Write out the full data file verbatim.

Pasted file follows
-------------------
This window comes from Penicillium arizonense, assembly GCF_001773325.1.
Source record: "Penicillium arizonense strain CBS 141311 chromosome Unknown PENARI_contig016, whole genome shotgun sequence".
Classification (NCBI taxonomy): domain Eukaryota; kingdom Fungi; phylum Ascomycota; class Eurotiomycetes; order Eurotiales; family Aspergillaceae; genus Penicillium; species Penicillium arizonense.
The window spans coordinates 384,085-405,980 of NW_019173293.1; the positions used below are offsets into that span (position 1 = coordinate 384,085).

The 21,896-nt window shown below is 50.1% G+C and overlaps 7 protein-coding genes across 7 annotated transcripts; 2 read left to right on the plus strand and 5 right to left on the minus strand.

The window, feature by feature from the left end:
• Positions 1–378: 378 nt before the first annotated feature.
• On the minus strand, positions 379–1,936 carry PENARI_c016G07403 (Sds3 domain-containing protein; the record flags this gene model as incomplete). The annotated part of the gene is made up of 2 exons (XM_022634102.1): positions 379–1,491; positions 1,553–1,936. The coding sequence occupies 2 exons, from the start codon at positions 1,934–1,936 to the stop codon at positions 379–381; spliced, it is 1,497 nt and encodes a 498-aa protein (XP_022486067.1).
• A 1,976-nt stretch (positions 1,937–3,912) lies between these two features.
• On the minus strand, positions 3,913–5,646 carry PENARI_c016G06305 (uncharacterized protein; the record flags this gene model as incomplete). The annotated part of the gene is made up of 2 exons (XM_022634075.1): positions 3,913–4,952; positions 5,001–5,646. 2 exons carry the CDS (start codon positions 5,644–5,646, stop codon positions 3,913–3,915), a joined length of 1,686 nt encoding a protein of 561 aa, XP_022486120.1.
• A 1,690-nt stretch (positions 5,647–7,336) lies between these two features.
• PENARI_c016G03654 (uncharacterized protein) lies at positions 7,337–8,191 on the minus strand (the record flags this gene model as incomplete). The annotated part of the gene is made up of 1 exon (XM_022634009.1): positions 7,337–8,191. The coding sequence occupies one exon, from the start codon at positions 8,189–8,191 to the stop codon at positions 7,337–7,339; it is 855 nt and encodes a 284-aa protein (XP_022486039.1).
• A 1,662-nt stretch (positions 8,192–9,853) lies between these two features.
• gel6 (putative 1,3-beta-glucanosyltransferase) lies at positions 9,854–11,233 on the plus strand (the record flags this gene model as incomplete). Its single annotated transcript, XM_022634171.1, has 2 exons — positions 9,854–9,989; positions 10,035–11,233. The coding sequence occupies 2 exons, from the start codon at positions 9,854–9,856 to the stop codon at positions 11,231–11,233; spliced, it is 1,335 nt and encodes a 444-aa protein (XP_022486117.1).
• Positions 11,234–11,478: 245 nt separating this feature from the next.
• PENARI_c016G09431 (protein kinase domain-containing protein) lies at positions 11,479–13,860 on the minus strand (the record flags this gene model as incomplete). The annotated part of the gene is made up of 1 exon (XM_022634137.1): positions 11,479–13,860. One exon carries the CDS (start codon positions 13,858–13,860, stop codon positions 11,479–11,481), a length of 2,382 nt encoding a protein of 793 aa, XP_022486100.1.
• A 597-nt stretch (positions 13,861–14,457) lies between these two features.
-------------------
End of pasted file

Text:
This window comes from Penicillium arizonense, assembly GCF_001773325.1.
Source record: "Penicillium arizonense strain CBS 141311 chromosome Unknown PENARI_contig016, whole genome shotgun sequence".
Classification (NCBI taxonomy): domain Eukaryota; kingdom Fungi; phylum Ascomycota; class Eurotiomycetes; order Eurotiales; family Aspergillaceae; genus Penicillium; species Penicillium arizonense.
The window spans coordinates 384,085-405,980 of NW_019173293.1; the positions used below are offsets into that span (position 1 = coordinate 384,085).

The 21,896-nt window shown below is 50.1% G+C and overlaps 7 protein-coding genes across 7 annotated transcripts; 2 read left to right on the plus strand and 5 right to left on the minus strand.

The window, feature by feature from the left end:
• Positions 1–378: 378 nt before the first annotated feature.
• On the minus strand, positions 379–1,936 carry PENARI_c016G07403 (Sds3 domain-containing protein; the record flags this gene model as incomplete). The annotated part of the gene is made up of 2 exons (XM_022634102.1): positions 379–1,491; positions 1,553–1,936. The coding sequence occupies 2 exons, from the start codon at positions 1,934–1,936 to the stop codon at positions 379–381; spliced, it is 1,497 nt and encodes a 498-aa protein (XP_022486067.1).
• A 1,976-nt stretch (positions 1,937–3,912) lies between these two features.
• On the minus strand, positions 3,913–5,646 carry PENARI_c016G06305 (uncharacterized protein; the record flags this gene model as incomplete). The annotated part of the gene is made up of 2 exons (XM_022634075.1): positions 3,913–4,952; positions 5,001–5,646. 2 exons carry the CDS (start codon positions 5,644–5,646, stop codon positions 3,913–3,915), a joined length of 1,686 nt encoding a protein of 561 aa, XP_022486120.1.
• A 1,690-nt stretch (positions 5,647–7,336) lies between these two features.
• PENARI_c016G03654 (uncharacterized protein) lies at positions 7,337–8,191 on the minus strand (the record flags this gene model as incomplete). The annotated part of the gene is made up of 1 exon (XM_022634009.1): positions 7,337–8,191. The coding sequence occupies one exon, from the start codon at positions 8,189–8,191 to the stop codon at positions 7,337–7,339; it is 855 nt and encodes a 284-aa protein (XP_022486039.1).
• A 1,662-nt stretch (positions 8,192–9,853) lies between these two features.
• gel6 (putative 1,3-beta-glucanosyltransferase) lies at positions 9,854–11,233 on the plus strand (the record flags this gene model as incomplete). Its single annotated transcript, XM_022634171.1, has 2 exons — positions 9,854–9,989; positions 10,035–11,233. The coding sequence occupies 2 exons, from the start codon at positions 9,854–9,856 to the stop codon at positions 11,231–11,233; spliced, it is 1,335 nt and encodes a 444-aa protein (XP_022486117.1).
• Positions 11,234–11,478: 245 nt separating this feature from the next.
• PENARI_c016G09431 (protein kinase domain-containing protein) lies at positions 11,479–13,860 on the minus strand (the record flags this gene model as incomplete). The annotated part of the gene is made up of 1 exon (XM_022634137.1): positions 11,479–13,860. One exon carries the CDS (start codon positions 13,858–13,860, stop codon positions 11,479–11,481), a length of 2,382 nt encoding a protein of 793 aa, XP_022486100.1.
• A 597-nt stretch (positions 13,861–14,457) lies between these two features.